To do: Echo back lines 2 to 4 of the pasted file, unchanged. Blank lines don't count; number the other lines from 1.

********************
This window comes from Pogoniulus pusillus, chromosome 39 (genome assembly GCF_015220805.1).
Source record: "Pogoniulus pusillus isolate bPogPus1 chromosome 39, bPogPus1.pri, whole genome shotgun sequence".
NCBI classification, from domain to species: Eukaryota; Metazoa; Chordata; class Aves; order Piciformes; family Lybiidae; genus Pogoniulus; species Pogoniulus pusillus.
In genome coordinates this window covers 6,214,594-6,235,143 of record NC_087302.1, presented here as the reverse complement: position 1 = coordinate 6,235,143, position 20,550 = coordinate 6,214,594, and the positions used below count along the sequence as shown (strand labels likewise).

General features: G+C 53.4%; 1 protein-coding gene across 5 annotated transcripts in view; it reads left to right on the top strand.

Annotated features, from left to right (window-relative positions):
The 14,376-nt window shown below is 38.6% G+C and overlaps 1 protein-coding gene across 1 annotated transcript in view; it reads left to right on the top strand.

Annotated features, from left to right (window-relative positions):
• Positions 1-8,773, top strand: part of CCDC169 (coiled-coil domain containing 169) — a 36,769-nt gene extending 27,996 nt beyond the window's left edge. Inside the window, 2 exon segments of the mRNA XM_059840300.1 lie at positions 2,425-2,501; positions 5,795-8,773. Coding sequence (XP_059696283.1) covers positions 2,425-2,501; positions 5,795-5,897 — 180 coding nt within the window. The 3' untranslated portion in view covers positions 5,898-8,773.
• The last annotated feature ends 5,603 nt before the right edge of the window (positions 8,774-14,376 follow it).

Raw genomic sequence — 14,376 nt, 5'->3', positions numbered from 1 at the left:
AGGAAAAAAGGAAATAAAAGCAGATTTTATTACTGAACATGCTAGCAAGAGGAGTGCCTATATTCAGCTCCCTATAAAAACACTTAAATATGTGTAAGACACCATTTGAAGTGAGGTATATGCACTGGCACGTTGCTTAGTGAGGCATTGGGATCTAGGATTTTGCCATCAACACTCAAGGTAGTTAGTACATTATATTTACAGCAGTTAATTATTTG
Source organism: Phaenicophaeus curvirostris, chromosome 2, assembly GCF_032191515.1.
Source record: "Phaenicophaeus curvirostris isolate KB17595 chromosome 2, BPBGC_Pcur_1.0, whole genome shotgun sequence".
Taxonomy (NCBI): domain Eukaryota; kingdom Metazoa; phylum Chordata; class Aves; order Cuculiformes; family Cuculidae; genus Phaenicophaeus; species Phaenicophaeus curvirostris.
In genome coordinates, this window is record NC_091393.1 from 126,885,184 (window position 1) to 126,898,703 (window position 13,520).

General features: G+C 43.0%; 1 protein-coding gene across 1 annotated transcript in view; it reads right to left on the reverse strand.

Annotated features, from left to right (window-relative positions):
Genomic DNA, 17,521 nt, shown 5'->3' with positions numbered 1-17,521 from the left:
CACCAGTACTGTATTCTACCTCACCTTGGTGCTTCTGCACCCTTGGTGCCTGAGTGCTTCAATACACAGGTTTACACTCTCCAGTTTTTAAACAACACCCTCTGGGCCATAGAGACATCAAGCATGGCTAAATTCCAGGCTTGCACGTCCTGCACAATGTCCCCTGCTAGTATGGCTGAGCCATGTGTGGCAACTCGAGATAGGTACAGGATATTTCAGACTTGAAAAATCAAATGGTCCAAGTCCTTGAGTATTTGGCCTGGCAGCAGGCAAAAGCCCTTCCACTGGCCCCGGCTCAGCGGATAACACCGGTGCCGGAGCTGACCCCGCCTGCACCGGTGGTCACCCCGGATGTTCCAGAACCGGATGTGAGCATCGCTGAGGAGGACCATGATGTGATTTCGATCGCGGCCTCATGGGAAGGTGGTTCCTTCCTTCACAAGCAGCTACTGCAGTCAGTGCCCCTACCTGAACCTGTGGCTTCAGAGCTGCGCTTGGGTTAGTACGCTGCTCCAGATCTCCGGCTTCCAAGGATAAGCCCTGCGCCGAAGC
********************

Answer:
Source record: "Pogoniulus pusillus isolate bPogPus1 chromosome 39, bPogPus1.pri, whole genome shotgun sequence".
NCBI classification, from domain to species: Eukaryota; Metazoa; Chordata; class Aves; order Piciformes; family Lybiidae; genus Pogoniulus; species Pogoniulus pusillus.
In genome coordinates this window covers 6,214,594-6,235,143 of record NC_087302.1, presented here as the reverse complement: position 1 = coordinate 6,235,143, position 20,550 = coordinate 6,214,594, and the positions used below count along the sequence as shown (strand labels likewise).